Dropbox hires new lobbying firm to help out on immigration, surveillance

Dropbox hires new lobbying firm to help out on immigration, surveillance

Dropbox is picking up a new lobbying firm to help it push its agenda on Capitol Hill.

The cloud computing company will be employing Crossroads Strategies, a 7-year-old D.C. lobbying firm headed by John Green, a former longtime Senate aide and founder of the Federalist Group, another government relations firm.

Crossroads is the third lobbying group that Dropbox has brought on this year. The San Francisco-based company had previously hired the Glover Park Group and Franklin Square Group to lobby on its behalf.

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Lobbyists at the firm expected to advocate on behalf of Dropbox in D.C. include a team of staffers from both sides of the aisle in Congress, including the offices of former Sen. Harry ReidHarry ReidChris Murphy’s profile rises with gun tragedies Republicans are headed for a disappointing end to their year in power Obama's HHS secretary could testify in Menendez trial MORE (D-Nev.), Sen. Patty MurrayPatricia (Patty) Lynn MurrayChildren’s health-care bill faces new obstacles Overnight Health Care: Schumer calls for tying ObamaCare fix to children's health insurance | Puerto Rico's water woes worsen | Dems plead for nursing home residents' right to sue Schumer calls for attaching ObamaCare fix to children's health insurance MORE (D-Wash.) and Rep. Dave ReichertDavid ReichertJuan Williams: Momentum builds against gerrymandering GOP worries as state Dems outperform in special elections Targeted Republicans push back on retirement speculation MORE (R-Wash.).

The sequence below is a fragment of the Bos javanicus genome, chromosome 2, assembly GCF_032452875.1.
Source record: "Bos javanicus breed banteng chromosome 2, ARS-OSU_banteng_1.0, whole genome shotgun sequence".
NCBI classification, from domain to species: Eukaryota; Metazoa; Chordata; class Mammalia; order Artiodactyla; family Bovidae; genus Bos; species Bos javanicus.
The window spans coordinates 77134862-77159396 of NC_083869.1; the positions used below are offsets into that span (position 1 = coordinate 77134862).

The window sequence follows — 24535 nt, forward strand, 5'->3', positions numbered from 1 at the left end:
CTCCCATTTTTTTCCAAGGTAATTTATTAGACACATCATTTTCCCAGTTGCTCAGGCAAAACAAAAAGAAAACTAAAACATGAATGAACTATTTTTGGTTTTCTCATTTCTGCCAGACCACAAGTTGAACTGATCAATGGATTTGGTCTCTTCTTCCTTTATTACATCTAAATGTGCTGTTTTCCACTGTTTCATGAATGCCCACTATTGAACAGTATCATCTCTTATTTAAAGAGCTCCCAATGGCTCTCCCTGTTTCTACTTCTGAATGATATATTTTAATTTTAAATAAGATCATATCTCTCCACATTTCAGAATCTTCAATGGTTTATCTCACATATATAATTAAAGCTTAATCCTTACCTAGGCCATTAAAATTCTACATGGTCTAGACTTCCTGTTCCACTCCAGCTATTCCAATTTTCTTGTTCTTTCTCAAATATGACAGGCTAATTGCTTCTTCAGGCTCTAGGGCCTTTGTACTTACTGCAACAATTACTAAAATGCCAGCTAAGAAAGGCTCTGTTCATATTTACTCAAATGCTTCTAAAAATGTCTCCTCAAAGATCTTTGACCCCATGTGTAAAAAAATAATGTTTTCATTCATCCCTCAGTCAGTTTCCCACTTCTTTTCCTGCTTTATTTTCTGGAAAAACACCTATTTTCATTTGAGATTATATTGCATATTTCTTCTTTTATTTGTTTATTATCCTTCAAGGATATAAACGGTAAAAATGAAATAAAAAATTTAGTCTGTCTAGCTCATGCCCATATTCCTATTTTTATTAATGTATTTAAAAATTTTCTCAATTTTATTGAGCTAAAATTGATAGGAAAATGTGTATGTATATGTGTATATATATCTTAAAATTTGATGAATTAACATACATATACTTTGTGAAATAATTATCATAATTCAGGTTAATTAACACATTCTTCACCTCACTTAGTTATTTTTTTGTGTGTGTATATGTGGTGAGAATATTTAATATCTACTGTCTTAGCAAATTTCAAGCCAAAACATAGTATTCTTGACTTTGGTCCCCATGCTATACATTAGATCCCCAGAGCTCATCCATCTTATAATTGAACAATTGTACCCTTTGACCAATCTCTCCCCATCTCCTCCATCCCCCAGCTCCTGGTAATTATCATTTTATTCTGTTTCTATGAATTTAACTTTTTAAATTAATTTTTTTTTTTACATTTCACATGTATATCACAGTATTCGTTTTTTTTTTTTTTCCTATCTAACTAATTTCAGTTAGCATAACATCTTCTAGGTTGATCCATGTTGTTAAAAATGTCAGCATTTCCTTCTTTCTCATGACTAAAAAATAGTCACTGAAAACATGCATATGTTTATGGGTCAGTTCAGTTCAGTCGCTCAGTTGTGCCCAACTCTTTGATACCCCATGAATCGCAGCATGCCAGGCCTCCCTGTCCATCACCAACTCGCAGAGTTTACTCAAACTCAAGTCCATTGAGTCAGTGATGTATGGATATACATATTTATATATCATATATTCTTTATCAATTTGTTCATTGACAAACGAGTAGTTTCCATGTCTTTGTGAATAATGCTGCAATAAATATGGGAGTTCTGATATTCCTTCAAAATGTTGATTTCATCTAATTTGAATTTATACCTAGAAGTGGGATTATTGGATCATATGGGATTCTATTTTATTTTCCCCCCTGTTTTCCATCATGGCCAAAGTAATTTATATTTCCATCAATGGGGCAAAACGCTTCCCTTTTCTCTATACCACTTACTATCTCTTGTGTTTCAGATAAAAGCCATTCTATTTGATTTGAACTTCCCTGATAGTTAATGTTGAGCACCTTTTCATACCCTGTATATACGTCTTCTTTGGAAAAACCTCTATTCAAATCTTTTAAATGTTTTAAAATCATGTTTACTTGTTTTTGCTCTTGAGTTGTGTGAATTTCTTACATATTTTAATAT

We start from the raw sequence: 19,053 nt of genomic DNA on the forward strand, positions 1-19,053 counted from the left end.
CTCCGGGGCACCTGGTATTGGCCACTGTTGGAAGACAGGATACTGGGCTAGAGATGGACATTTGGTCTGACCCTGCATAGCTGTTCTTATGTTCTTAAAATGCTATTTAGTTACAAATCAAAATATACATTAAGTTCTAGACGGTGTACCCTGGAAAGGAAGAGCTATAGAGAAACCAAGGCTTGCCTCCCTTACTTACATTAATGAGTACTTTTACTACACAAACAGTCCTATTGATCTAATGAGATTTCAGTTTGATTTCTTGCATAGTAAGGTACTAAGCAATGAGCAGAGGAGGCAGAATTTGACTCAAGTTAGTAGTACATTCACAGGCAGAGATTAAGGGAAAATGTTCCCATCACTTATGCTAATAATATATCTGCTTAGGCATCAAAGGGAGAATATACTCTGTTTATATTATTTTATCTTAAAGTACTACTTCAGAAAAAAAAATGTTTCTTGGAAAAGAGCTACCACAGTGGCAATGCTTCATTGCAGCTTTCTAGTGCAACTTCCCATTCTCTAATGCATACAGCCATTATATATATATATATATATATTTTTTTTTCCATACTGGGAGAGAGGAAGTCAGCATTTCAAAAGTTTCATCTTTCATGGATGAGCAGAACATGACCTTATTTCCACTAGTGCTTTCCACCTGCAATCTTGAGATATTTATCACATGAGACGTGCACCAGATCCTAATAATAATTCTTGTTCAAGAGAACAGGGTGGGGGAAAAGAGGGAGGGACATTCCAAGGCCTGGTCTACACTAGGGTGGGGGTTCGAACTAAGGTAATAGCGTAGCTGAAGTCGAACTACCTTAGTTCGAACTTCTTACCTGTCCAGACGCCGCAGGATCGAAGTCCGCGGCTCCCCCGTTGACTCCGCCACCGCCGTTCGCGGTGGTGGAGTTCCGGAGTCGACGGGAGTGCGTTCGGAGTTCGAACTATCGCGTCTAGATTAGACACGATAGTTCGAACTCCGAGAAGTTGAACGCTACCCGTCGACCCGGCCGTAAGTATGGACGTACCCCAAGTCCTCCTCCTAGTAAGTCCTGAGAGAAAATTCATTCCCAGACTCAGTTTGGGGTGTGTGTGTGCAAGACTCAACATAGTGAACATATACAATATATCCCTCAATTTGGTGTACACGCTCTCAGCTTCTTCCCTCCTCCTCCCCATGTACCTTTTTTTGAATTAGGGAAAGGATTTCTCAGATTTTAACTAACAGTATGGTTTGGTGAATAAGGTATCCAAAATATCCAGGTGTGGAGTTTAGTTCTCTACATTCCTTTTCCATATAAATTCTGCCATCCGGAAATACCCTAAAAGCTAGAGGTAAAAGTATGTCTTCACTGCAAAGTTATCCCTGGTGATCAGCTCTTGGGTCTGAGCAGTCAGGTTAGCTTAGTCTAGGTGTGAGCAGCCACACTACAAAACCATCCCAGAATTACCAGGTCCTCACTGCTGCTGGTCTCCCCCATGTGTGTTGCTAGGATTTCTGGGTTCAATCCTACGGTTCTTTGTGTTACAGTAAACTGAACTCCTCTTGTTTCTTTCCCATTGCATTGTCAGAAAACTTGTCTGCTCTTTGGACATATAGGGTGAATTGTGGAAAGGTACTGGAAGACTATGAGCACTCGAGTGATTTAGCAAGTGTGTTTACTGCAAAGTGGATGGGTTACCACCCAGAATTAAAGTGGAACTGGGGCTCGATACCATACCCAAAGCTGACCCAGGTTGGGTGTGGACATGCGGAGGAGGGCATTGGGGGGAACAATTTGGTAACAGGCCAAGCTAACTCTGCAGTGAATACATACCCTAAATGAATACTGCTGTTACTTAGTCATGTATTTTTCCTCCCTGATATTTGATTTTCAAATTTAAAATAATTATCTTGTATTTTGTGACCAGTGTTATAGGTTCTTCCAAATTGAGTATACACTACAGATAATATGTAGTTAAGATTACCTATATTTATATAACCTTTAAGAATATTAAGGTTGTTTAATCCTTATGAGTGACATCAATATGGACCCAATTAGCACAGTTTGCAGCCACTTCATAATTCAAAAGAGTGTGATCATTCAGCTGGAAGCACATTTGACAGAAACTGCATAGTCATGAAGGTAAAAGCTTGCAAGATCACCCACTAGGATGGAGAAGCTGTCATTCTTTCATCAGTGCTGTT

Dropbox has been ramping up its lobbying spending in D.C. The company spent $725,000 in 2016, over double what it spent in 2013, 2014 and 2015 combined. Dropbox has already spent $190,000 on lobbying in 2017, more it spent in total over each of those three years.

According to a lobbying disclosure filing, the Crossroads team will help Dropbox try to influence policy on government surveillance reforms, the Electronics Communications Privacy Act (ECPA), patents, immigration and Privacy Shield, a U.S. data collection and sharing agreement with Europe.

Each are high priorities for the corporate technology community. ECPA reform requiring law enforcement to obtain a warrant to obtain digital correspondence of citizens is in the legislative pipeline, with the House passing the measure earlier in the year.

The bill, however, is expected to face opposition from some Republicans in the Senate, including Sen. John CornynJohn CornynGun proposal picks up GOP support House bill set to reignite debate on warrantless surveillance Republicans jockey for position on immigration MORE (R-Texas), who would like to see more surveillance-friendly provisions in the bill.